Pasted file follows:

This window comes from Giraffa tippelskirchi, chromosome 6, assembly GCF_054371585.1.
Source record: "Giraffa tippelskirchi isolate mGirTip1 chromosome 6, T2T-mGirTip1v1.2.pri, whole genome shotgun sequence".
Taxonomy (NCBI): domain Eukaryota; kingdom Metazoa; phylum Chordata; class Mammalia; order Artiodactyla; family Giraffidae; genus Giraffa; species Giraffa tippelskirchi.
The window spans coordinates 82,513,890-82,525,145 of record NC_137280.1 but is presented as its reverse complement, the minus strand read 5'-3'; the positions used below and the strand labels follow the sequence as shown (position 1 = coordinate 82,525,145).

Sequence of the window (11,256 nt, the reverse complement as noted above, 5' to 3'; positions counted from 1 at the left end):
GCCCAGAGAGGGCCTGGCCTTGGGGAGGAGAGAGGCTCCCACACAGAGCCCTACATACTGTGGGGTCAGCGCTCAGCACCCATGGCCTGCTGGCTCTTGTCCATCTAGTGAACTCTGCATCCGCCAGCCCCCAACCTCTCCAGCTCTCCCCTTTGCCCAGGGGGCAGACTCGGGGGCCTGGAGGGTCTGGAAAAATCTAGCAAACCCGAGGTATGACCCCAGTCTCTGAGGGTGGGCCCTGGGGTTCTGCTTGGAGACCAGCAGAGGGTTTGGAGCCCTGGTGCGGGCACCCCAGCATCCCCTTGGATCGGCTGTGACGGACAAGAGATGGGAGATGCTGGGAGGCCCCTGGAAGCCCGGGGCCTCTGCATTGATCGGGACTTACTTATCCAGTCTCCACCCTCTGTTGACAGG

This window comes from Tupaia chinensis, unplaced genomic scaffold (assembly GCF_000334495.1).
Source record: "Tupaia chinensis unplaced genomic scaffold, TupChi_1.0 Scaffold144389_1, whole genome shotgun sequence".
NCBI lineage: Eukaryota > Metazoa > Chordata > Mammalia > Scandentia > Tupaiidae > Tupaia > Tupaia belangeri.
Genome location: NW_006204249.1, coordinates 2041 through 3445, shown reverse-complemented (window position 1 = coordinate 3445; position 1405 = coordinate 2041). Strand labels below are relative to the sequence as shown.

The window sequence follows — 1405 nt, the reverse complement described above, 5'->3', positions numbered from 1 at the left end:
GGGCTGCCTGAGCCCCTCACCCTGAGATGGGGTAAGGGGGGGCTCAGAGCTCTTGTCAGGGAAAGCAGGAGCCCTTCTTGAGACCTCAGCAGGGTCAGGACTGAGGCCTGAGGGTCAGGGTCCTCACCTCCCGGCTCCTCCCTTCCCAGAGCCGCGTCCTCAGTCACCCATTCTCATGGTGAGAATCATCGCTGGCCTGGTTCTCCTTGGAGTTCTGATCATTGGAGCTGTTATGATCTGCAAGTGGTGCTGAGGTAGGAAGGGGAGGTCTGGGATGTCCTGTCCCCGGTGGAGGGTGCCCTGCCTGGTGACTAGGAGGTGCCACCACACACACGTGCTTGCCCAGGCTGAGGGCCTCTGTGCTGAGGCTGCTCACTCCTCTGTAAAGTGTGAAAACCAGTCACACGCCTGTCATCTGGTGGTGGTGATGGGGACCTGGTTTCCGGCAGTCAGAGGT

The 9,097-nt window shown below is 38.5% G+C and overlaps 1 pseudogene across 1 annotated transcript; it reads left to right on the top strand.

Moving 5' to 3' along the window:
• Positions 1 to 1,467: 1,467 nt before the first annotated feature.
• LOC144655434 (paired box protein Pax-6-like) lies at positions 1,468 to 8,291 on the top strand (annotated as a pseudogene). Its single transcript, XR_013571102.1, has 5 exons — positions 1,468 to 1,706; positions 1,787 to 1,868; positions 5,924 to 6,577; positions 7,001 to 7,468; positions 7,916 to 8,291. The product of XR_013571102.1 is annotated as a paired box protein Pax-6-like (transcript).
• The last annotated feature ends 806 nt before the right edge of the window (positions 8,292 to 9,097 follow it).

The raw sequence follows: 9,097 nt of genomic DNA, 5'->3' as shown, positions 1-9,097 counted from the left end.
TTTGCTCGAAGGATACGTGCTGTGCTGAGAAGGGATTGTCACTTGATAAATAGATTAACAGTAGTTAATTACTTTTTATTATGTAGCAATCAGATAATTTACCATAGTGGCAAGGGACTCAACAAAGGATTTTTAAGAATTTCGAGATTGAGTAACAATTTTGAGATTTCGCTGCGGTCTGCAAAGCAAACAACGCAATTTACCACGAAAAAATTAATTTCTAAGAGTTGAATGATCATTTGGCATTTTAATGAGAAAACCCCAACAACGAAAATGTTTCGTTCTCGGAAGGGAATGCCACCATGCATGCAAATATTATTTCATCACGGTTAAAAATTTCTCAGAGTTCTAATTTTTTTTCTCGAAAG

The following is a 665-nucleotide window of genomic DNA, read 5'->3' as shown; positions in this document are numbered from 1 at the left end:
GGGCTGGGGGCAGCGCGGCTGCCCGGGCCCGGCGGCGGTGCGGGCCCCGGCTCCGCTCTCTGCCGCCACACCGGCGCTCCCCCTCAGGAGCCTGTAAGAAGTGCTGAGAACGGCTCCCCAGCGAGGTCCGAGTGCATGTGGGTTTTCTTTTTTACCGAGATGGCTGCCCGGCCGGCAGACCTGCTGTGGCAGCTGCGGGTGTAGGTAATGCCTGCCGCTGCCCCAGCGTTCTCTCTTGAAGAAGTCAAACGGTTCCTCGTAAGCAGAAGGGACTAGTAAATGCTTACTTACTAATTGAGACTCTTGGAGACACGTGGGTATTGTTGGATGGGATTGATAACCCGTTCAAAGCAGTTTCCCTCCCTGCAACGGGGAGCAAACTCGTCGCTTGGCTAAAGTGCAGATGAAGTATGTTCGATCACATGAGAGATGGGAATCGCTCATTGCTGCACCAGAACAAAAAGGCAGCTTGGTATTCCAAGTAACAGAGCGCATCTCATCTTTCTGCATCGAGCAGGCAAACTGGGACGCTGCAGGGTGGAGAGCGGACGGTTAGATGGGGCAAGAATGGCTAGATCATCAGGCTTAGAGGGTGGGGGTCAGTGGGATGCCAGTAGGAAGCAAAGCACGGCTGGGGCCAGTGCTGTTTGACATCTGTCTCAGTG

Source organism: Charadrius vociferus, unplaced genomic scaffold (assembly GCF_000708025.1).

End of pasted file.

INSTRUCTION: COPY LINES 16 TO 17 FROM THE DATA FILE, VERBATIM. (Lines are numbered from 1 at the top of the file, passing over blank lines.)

• LOC144655434 (paired box protein Pax-6-like) lies at positions 1,468 to 8,291 on the top strand (annotated as a pseudogene). Its single transcript, XR_013571102.1, has 5 exons — positions 1,468 to 1,706; positions 1,787 to 1,868; positions 5,924 to 6,577; positions 7,001 to 7,468; positions 7,916 to 8,291. The product of XR_013571102.1 is annotated as a paired box protein Pax-6-like (transcript).
• The last annotated feature ends 806 nt before the right edge of the window (positions 8,292 to 9,097 follow it).